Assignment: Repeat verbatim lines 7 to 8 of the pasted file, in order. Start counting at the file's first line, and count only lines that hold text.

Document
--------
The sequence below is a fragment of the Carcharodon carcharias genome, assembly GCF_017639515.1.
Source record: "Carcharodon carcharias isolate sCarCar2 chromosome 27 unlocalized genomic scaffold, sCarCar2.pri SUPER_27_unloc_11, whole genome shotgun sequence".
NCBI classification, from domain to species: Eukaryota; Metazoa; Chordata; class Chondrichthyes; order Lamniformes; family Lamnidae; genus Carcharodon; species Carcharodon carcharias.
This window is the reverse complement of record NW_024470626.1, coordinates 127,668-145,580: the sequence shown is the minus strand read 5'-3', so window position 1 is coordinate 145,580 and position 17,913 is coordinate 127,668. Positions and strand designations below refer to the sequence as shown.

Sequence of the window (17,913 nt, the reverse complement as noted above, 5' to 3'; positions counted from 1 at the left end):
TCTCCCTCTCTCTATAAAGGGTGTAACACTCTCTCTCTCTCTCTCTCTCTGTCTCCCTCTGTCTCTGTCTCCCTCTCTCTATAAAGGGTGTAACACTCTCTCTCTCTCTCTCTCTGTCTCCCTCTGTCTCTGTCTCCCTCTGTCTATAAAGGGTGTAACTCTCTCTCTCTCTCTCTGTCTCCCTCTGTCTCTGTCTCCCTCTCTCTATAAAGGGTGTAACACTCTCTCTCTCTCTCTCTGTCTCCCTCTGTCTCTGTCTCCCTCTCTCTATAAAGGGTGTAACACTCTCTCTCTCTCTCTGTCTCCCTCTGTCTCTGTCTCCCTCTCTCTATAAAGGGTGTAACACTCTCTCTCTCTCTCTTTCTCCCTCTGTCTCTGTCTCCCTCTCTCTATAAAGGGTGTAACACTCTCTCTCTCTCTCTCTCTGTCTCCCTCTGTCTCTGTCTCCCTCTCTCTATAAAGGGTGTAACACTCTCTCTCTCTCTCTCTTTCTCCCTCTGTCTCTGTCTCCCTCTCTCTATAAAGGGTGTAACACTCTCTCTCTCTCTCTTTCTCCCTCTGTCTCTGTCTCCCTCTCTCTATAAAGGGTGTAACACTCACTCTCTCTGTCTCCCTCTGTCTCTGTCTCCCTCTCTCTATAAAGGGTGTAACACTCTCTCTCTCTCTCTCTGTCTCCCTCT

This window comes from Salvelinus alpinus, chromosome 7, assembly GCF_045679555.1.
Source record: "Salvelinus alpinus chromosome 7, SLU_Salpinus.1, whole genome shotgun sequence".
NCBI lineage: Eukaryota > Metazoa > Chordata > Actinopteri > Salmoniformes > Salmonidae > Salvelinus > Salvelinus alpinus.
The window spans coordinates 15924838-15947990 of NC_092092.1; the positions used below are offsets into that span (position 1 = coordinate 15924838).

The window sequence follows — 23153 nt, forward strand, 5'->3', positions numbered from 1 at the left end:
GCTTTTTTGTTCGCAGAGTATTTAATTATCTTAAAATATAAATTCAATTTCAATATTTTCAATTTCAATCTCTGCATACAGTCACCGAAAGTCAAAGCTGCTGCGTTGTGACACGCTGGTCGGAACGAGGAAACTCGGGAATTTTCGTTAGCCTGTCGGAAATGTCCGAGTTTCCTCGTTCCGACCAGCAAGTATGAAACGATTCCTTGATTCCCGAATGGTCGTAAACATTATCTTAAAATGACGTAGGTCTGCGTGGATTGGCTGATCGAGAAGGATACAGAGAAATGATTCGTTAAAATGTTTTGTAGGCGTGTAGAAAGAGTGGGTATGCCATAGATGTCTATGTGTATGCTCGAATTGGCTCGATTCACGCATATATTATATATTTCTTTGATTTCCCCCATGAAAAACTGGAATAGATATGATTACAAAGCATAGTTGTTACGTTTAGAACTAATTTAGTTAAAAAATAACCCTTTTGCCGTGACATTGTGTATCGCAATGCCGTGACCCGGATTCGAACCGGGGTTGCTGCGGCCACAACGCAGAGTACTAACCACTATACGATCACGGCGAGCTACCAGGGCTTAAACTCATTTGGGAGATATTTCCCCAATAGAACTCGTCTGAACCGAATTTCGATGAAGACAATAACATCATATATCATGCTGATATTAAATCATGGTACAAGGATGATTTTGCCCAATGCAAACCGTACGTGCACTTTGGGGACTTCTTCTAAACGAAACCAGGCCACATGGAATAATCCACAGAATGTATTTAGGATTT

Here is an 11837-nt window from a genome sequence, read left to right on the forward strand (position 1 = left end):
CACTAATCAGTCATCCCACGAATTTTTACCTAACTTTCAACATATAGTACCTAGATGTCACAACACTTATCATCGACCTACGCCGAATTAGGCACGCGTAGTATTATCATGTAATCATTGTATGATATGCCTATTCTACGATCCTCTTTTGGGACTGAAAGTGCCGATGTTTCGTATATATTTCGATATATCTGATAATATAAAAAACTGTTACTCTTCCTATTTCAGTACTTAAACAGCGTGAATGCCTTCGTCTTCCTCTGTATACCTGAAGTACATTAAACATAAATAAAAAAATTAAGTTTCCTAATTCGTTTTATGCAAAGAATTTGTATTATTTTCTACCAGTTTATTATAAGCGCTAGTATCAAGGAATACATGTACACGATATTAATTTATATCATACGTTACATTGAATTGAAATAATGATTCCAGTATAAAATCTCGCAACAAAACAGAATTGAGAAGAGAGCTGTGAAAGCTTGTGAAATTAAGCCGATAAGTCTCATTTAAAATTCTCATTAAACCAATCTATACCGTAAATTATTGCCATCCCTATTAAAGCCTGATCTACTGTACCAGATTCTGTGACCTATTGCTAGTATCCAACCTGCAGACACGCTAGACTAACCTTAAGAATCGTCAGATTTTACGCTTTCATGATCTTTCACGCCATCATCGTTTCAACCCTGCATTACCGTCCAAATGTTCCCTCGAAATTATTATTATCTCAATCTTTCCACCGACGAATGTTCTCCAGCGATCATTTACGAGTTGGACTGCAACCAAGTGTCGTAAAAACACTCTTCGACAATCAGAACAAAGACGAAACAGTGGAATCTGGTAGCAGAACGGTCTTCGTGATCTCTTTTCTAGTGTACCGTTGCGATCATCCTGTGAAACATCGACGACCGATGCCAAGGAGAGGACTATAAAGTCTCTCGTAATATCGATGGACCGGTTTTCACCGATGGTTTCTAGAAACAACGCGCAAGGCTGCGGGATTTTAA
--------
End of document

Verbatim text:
This window comes from Salvelinus alpinus, chromosome 7, assembly GCF_045679555.1.
Source record: "Salvelinus alpinus chromosome 7, SLU_Salpinus.1, whole genome shotgun sequence".